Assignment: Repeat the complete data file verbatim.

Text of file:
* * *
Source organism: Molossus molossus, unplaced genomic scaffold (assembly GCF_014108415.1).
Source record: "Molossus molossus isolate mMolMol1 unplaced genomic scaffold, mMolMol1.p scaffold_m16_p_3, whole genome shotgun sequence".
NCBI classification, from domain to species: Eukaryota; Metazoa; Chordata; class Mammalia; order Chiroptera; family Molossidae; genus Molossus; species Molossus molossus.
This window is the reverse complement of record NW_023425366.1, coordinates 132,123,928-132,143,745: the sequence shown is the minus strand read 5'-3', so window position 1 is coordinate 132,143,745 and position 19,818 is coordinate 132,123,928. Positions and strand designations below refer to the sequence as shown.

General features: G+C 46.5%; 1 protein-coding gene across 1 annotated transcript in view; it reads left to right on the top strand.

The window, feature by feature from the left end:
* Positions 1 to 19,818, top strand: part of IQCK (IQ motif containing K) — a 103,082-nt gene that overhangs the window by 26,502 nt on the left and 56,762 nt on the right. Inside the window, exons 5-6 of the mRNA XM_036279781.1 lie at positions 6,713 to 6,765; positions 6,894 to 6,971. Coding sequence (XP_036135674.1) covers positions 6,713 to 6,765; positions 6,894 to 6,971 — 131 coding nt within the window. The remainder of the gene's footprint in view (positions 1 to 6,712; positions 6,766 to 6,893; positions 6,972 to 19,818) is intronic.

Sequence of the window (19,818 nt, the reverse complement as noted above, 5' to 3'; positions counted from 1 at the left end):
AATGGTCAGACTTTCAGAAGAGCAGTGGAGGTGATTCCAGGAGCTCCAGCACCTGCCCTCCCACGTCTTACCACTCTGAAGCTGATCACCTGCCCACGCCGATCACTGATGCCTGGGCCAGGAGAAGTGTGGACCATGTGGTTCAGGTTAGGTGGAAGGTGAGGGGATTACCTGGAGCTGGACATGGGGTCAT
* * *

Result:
Source organism: Molossus molossus, unplaced genomic scaffold (assembly GCF_014108415.1).
Source record: "Molossus molossus isolate mMolMol1 unplaced genomic scaffold, mMolMol1.p scaffold_m16_p_3, whole genome shotgun sequence".
NCBI classification, from domain to species: Eukaryota; Metazoa; Chordata; class Mammalia; order Chiroptera; family Molossidae; genus Molossus; species Molossus molossus.
This window is the reverse complement of record NW_023425366.1, coordinates 132,123,928-132,143,745: the sequence shown is the minus strand read 5'-3', so window position 1 is coordinate 132,143,745 and position 19,818 is coordinate 132,123,928. Positions and strand designations below refer to the sequence as shown.

General features: G+C 46.5%; 1 protein-coding gene across 1 annotated transcript in view; it reads left to right on the top strand.

The window, feature by feature from the left end:
* Positions 1 to 19,818, top strand: part of IQCK (IQ motif containing K) — a 103,082-nt gene that overhangs the window by 26,502 nt on the left and 56,762 nt on the right. Inside the window, exons 5-6 of the mRNA XM_036279781.1 lie at positions 6,713 to 6,765; positions 6,894 to 6,971. Coding sequence (XP_036135674.1) covers positions 6,713 to 6,765; positions 6,894 to 6,971 — 131 coding nt within the window. The remainder of the gene's footprint in view (positions 1 to 6,712; positions 6,766 to 6,893; positions 6,972 to 19,818) is intronic.

Sequence of the window (19,818 nt, the reverse complement as noted above, 5' to 3'; positions counted from 1 at the left end):
AATGGTCAGACTTTCAGAAGAGCAGTGGAGGTGATTCCAGGAGCTCCAGCACCTGCCCTCCCACGTCTTACCACTCTGAAGCTGATCACCTGCCCACGCCGATCACTGATGCCTGGGCCAGGAGAAGTGTGGACCATGTGGTTCAGGTTAGGTGGAAGGTGAGGGGATTACCTGGAGCTGGACATGGGGTCAT